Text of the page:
Texas residents like you want to know everything about bankruptcy before you file for it. Each option has different pros and cons. For example, many people believe that Chapter 7’s biggest con is having to liquidate your assets.
But do you have to get rid of everything you own? The answer is: no. You have exempt and non-exempt property, and it is important to know which is which.
What assets are exempt?
The Balance asks the question: what are your nonexempt assets? To understand that, you must understand how Chapter 7 bankruptcy affects your assets in general. When you file for Chapter 7 bankruptcy, the law expects you to turn over a large chunk of your property to a bankruptcy estate. A bankruptcy trustee manages this estate. They sell the property therein, raising money to pay off your creditors.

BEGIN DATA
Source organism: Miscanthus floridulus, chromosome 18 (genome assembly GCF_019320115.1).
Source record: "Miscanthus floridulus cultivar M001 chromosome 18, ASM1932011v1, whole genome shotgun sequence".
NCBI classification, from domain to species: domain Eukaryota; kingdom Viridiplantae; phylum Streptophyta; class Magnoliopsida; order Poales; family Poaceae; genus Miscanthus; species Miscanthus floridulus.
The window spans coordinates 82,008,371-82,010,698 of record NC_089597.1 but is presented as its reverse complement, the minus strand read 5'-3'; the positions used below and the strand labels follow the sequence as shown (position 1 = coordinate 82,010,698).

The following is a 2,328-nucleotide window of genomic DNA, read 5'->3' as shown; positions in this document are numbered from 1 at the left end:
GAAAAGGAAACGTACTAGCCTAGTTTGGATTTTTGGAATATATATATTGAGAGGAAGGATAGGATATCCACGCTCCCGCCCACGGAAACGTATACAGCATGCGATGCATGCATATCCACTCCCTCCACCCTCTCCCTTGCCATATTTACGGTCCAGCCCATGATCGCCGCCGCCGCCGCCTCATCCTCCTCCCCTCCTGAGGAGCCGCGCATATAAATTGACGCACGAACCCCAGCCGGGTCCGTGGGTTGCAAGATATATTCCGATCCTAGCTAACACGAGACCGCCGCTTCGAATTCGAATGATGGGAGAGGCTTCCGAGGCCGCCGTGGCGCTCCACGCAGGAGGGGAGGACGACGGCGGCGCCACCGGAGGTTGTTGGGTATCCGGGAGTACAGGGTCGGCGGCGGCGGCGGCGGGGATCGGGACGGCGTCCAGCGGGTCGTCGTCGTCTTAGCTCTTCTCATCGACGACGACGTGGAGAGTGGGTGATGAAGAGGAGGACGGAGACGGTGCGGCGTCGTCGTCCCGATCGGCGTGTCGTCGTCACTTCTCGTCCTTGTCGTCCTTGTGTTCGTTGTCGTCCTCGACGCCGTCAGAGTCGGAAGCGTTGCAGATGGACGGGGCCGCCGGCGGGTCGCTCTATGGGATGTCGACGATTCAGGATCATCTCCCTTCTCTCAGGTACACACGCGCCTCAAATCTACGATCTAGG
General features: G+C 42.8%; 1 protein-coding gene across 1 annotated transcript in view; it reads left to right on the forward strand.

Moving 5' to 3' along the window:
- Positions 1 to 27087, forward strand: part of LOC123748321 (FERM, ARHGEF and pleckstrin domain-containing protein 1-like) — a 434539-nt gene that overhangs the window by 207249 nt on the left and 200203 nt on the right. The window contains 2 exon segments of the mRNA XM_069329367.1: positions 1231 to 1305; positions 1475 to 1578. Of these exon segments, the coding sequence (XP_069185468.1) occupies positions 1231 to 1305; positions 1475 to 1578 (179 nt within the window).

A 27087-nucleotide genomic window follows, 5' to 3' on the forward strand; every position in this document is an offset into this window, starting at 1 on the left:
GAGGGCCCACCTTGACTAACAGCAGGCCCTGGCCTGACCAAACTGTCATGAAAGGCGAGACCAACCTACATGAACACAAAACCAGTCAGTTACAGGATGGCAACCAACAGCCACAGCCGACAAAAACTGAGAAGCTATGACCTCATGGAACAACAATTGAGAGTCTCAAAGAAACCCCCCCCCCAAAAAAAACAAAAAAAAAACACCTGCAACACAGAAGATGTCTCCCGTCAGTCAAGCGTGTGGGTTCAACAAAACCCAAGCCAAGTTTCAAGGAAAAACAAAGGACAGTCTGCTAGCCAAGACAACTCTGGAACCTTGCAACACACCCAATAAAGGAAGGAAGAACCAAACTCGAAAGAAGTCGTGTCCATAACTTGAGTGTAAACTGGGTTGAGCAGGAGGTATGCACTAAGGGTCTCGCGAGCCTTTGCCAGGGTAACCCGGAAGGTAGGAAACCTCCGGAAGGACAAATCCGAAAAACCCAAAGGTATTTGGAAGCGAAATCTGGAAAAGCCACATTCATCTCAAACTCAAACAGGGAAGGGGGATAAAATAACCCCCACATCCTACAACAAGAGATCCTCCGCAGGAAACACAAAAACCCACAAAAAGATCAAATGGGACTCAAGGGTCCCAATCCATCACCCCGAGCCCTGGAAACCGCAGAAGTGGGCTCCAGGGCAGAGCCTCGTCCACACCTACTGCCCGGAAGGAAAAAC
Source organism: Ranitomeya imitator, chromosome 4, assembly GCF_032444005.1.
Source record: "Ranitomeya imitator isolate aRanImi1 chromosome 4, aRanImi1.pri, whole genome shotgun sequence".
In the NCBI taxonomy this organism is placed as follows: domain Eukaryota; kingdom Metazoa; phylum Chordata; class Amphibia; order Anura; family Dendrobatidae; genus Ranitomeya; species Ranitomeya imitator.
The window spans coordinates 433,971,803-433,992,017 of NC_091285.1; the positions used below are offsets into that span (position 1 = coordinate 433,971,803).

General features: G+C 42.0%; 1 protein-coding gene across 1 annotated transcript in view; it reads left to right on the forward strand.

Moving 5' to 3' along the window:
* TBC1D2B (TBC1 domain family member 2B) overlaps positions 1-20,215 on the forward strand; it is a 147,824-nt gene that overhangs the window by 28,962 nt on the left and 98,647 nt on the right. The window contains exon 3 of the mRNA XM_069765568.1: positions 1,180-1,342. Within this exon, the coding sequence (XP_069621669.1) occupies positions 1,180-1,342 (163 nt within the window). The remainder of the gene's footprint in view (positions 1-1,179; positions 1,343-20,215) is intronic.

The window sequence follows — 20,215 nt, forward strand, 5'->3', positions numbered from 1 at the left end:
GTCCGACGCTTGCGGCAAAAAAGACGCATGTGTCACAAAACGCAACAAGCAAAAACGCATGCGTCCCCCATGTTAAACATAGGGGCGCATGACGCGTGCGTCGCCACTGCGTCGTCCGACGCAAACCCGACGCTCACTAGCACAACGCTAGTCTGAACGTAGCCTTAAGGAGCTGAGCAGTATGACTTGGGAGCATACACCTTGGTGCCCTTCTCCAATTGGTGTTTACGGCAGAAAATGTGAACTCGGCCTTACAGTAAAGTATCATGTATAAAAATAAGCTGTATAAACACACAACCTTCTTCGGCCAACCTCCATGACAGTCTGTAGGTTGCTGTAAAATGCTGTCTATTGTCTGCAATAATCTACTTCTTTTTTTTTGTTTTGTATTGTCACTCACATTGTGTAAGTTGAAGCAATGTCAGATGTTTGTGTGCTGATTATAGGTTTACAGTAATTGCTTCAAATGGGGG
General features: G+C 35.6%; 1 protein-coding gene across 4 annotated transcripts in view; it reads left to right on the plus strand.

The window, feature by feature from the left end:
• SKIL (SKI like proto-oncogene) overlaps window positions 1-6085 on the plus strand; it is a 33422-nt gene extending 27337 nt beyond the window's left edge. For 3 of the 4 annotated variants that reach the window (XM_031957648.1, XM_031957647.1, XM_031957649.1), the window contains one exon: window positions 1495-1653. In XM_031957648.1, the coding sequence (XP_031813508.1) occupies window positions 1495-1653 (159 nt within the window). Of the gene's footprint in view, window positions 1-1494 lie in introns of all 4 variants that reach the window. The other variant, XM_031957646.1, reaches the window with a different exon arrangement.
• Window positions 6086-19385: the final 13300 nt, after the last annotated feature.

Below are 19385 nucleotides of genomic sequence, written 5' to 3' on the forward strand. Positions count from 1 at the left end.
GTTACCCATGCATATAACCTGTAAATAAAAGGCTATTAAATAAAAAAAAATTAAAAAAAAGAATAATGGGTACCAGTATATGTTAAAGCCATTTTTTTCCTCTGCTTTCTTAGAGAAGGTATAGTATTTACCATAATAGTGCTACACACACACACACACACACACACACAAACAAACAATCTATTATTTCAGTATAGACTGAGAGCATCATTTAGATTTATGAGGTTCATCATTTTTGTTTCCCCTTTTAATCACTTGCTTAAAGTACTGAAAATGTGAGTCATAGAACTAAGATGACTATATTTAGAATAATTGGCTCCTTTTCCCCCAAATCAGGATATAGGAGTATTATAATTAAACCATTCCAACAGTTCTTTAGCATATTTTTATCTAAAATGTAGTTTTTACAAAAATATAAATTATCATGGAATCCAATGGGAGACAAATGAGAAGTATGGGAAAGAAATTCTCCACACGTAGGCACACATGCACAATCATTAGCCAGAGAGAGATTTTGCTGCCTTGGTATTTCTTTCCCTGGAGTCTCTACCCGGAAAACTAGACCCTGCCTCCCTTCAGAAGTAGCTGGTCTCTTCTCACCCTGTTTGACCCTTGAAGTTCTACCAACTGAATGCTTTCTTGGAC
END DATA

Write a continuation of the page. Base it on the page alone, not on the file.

Thus, nonexempt assets are the assets that you must turn over to the bankruptcy estate. These are the things you must sell. By comparison, exempt property and assets are things you can keep. Some exempt assets include:
• Reasonably necessary clothing, household furnishings and goods
• Jewelry and motor vehicles up to a set value
• Household appliances
• A portion of home equity
• Tools of trade for your profession up to a set value
• Damages awarded to you for personal injury
• Public benefits (social security, welfare, etc)
• A portion of earned but still unpaid wages
What assets are non-exempt?
Non-exempt property often includes:
• Family heirlooms
• Expensive musical instruments, unless that is your profession
• Expensive collections (stamps, coins, etc.)
• Second vehicles or vacation homes
• Cash, stocks, bonds, bank accounts and other investments
You do not have to give up everything, but there is still a large amount that you will need to part with. This is why you should carefully consider your options before making your choice.